H&M Plans to Expand Supplier Base to Ethiopia, Despite Human Rights Concerns

Joe Raedle/Getty Images News/Getty Images

H&M may be the best place to get your fast fashion on, but the sleek Swedish retailer has engaged in numerous controversial decisions over the years, including a Native American headdress, irritatingly large NYC billboards and — shocker — Photoshopping scandals. Here's another, much more serious issue to add to the list: H&M is expanding its supplier base into Ethiopia, a country infamous for substantial human rights violations and extensive use of child labor.

As H&M continues to expand their number of stores worldwide, and labor costs in Asia increase, the company is turning to eastern Africa for the cheap labor fix it needs. The Wall Street Journal reports that H&M may be looking to source one million garments a month from Ethiopia, and according to spokeswoman Camilla Emilsson-Falk, test orders have been placed with Ethiopian suppliers, and new factories will be built this fall.

The good news is that Ethiopia, one of the world's poorest companies, has been experiencing strong economic growth over the past ten years, and was the 12th fastest-growing economy in the world in 2012. As the country looks to expand its garment and textile industry —the Ethiopian government has set a target of $1 billion in textile exports by 2016 — this move by H&M would clearly be a beneficial one for the Ethiopian garment industry and their economy in general.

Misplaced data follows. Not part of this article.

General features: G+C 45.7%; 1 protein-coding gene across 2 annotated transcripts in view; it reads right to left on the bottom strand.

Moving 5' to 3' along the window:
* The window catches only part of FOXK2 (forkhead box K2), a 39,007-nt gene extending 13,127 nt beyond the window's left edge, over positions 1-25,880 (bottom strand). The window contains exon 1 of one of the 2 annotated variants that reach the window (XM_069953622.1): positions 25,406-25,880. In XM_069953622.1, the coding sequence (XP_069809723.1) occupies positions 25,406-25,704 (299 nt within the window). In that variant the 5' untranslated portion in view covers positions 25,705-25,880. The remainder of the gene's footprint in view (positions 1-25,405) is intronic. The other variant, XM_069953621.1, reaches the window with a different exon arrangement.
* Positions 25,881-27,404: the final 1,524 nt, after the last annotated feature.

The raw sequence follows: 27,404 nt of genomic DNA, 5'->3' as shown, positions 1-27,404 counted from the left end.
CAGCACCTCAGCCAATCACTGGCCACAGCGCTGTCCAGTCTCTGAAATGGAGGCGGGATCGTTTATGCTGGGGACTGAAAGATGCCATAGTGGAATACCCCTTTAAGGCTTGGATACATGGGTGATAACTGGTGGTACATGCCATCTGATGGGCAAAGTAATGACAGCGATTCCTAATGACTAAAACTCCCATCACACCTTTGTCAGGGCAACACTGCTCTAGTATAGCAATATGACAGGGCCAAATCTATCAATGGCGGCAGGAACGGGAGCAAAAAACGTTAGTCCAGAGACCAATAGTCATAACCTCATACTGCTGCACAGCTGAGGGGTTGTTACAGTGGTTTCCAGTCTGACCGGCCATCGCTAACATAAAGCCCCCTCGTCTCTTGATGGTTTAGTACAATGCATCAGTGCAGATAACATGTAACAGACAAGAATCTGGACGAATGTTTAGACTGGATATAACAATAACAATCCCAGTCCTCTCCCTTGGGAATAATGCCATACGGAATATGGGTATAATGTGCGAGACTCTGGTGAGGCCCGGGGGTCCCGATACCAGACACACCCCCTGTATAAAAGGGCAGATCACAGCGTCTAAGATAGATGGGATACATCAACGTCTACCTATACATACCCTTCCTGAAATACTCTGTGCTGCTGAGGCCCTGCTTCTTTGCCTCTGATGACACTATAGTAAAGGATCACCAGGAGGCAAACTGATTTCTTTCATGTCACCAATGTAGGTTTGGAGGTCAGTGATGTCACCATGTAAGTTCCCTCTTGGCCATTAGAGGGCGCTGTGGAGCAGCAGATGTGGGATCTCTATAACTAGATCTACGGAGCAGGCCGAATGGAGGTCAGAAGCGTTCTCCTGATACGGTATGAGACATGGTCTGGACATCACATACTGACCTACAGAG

The bad news is that Ethiopia's human rights have "sharply deteriorated over the past few years," according to Human Rights Watch. The country is guilty of forced displacement of villagers, torture, and aggressive targeting of opposition members, human rights activists, media, political activists, and any other dissenters, including two Swedish journalists who were detained in an Ethiopian prison for 14 months (H&M is a Swedish company). Most troublingly of all, Ethiopia has one of the highest rates of child labor in the world. According to the International Rescue Committee, almost 60 percent of children in Ethiopia are already working, many of them in the textile and garment industry.

Spokeswoman Emilsson-Falk says H&M is aware of Ethiopia's controversial situation. "We did an extensive risk analysis for Ethiopia, looking at human rights and environmental issues in the country. We have worked with improvement of working conditions in our production countries for many years and will apply our experience when establishing relationships with the Ethiopian suppliers," she told AFP.

But child labor is a very serious matter, and one that's often swept under the rug by corporations and factories alike. If H&M does begin sourcing labor from Ethiopia, it's our job as consumers to demand more transparency than ever from the retailer. Otherwise, that $15 blazer just isn't worth it.

Image: Joe Raedle/Getty Images